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Joanna Smolenski
Baylor College of Medicine
  1. The Lived Realities of Chemical Restraint: Prioritizing Patient Experience.Ryan Dougherty, Joanna Smolenski & Jared N. Smith - 2024 - American Journal of Bioethics Neuroscience 15 (1):29-31.
    In The Conditions for Ethical Chemical Restraint, Crutchfield and Redinger (2024) propose ethical standards for the use of chemical restraints, which they consider normatively distinct from physica...
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  2.  93
    CRISPR/Cas9 and Germline Modification: New Difficulties in Obtaining Informed Consent.Joanna Smolenski - 2015 - American Journal of Bioethics 15 (12):35-37.
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  3. The Moralizing Effect: self-directed emotions and their impact on culpability attributions.Elisabetta Sirgiovanni, Joanna Smolenski, Ben Abelson & Taylor Webb - 2023 - Frontiers in Integrative Neuroscience 17 (Emotions in Neuroscience: Fundam):1-12.
    Introduction: A general trend in the psychological literature suggests that guilt contributes to morality more than shame does. Unlike shame-prone individuals, guilt-prone individuals internalize the causality of negative events, attribute responsibility in the first person, and engage in responsible behavior. However, it is not known how guilt- and shame-proneness interact with the attribution of responsibility to others. -/- Methods: In two Web-based experiments, participants reported their attributions of moral culpability (i.e., responsibility, causality, punishment and decision-making) about morally ambiguous acts of (...)
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    Informed Consent: Foundations and Applications.Joanna Smolenski - 2021 - Dissertation, Cuny Graduate Center
    Since its advent in the 20th century, informed consent has become a cornerstone of ethical healthcare, and obtaining it a core obligation in medical contexts. In my dissertation, I aim to examine the theoretical underpinnings of informed consent and identify what values it is taken to protect. I will suggest that the fundamental motivation behind informed consent rests in something I’ll call bodily self-sovereignty, which I argue involves a coupling of two groups of values: autonomy and non-domination on the one (...)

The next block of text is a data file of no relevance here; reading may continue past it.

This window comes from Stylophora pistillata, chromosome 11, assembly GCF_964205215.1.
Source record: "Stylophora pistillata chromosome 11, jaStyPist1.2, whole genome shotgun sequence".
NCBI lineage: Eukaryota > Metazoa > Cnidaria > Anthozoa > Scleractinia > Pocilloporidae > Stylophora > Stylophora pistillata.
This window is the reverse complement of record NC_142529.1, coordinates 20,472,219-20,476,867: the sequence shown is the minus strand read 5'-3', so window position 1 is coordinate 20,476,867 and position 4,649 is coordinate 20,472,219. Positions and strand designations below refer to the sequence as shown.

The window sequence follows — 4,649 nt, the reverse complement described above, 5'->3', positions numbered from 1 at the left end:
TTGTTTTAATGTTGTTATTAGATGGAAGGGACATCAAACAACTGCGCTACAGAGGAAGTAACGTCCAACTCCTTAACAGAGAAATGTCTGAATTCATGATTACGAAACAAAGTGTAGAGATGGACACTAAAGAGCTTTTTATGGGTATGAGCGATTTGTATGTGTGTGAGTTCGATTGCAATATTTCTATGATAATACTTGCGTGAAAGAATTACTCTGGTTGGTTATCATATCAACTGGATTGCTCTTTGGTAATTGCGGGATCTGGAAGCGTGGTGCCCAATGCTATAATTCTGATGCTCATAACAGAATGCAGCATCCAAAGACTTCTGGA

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    Involuntary Withdrawal: A Bridge Too Far?Joanna Smolenski - 2023 - Clinical Ethics Case Studies, Hastings Bioethics Forum.
    RD, a 32-year-old male, was admitted to the hospital with hypoxic COVID pneumonia–a potentially life-threatening condition characterized by dangerously low levels of oxygen in the body- during one of the pandemic’s surges. While RD’s age gave the clinical team hope for his prognosis, his ability to recover was complicated by his being unvaccinated and having multiple comorbidities, including diabetes and obesity. His condition worsened to the point that he required extracorporeal membrane oxygenation (ECMO), a machine that maintains the functioning of (...)
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    Jehovah’s Witnesses and the Normative Function of Indirect Consent.Joanna Smolenski - forthcoming - Narrative Inquiry in Bioethics.
    In this case study, I consider Mr. A, a Jehovah’s Witness with chronic vertebral osteomyelitis in need of surgical debridement. Prior to proceeding to the OR, he was unwilling either to explicitly consent to or refuse blood transfusion, while indicating he was open to transfusion intraoperatively, if the team judged it necessary. Ethics was consulted to determine if it would be morally justifiable for the team to proceed with blood transfusion during the course of surgery without Mr. A’s documented consent (...)
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    Gene Drives and Genome Modification in Nonhuman Animals: A Concern for Informed Consent?Joanna Smolenski - 2019 - Cambridge Quarterly of Healthcare Ethics 28 (1):93-99.
    In recent years, CRISPR-Cas9 has become one of the simplest and most cost-effective genetic engineering techniques among scientists and researchers aiming to alter genes in organisms. As Zika came to the fore as a global health crisis, many suggested the use of CRISPR-Cas9 gene drives in mosquitoes as a possible means to prevent the transmission of the virus without the need to subject humans to risky experimental treatments. This paper suggests that using gene drives or other forms of genome editing (...)
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  8. Jehovah’s Witnesses and the Normative Function of Indirect Consent.Joanna Smolenski - 2023 - Narrative Inquiry in Bioethics 13 (3):205-213.
    In this case study, I consider Mr. A, a Jehovah’s Witness with chronic vertebral osteomyelitis in need of surgical debridement. Prior to proceeding to the OR, he was unwilling either to explicitly consent to or refuse blood transfusion, while indicating he was open to transfusion intraoperatively, if the team judged it necessary. Ethics was consulted to determine if it would be morally justifiable for the team to proceed with blood transfusion during the course of surgery without Mr. A’s documented consent (...)
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